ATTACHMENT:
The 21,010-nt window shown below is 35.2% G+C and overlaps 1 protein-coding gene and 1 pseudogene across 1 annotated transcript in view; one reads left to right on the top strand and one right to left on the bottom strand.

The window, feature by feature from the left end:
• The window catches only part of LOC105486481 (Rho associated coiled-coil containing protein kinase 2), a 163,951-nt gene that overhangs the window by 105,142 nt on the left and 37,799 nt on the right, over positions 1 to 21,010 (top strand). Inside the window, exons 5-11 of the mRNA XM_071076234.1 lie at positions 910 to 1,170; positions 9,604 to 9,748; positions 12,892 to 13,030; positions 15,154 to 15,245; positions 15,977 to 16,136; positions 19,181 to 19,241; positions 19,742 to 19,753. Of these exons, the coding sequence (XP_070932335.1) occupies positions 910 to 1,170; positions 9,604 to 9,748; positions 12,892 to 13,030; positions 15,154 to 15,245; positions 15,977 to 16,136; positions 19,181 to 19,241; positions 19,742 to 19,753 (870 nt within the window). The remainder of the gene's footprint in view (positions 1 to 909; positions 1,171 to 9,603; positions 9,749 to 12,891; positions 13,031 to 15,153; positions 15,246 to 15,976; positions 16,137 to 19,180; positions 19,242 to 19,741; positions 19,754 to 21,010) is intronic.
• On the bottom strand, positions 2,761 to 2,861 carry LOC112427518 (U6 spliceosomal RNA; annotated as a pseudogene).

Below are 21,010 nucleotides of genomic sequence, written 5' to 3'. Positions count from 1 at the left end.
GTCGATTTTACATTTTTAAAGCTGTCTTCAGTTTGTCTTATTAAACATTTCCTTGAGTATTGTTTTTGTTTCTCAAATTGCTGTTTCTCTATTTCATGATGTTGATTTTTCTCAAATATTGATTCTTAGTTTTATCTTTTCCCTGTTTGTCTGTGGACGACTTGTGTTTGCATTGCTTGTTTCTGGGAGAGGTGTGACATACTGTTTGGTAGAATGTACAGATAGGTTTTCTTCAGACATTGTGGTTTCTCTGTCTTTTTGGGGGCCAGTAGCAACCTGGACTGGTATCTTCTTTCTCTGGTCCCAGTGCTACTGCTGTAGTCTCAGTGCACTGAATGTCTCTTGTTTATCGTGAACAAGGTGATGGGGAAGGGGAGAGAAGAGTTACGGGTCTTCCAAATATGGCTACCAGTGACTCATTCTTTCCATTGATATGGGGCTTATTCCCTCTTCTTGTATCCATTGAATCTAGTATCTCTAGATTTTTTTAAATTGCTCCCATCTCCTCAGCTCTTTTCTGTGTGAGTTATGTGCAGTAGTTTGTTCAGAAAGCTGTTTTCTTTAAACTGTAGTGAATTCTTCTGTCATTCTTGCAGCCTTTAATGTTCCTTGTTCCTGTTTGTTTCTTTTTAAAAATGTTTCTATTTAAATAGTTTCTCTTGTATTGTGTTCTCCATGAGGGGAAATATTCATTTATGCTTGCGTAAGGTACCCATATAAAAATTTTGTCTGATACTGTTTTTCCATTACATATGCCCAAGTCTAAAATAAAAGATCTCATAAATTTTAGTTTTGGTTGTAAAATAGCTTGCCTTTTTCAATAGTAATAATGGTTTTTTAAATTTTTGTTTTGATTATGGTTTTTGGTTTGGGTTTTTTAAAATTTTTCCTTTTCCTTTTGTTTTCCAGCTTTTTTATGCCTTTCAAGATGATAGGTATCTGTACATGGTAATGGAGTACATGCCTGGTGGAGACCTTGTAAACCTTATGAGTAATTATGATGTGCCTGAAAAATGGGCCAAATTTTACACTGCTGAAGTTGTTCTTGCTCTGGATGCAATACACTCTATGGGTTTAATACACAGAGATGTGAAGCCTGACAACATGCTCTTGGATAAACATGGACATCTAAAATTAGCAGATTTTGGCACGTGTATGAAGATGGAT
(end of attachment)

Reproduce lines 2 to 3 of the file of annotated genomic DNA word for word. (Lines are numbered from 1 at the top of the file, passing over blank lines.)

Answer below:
The window, feature by feature from the left end:
• The window catches only part of LOC105486481 (Rho associated coiled-coil containing protein kinase 2), a 163,951-nt gene that overhangs the window by 105,142 nt on the left and 37,799 nt on the right, over positions 1 to 21,010 (top strand). Inside the window, exons 5-11 of the mRNA XM_071076234.1 lie at positions 910 to 1,170; positions 9,604 to 9,748; positions 12,892 to 13,030; positions 15,154 to 15,245; positions 15,977 to 16,136; positions 19,181 to 19,241; positions 19,742 to 19,753. Of these exons, the coding sequence (XP_070932335.1) occupies positions 910 to 1,170; positions 9,604 to 9,748; positions 12,892 to 13,030; positions 15,154 to 15,245; positions 15,977 to 16,136; positions 19,181 to 19,241; positions 19,742 to 19,753 (870 nt within the window). The remainder of the gene's footprint in view (positions 1 to 909; positions 1,171 to 9,603; positions 9,749 to 12,891; positions 13,031 to 15,153; positions 15,246 to 15,976; positions 16,137 to 19,180; positions 19,242 to 19,741; positions 19,754 to 21,010) is intronic.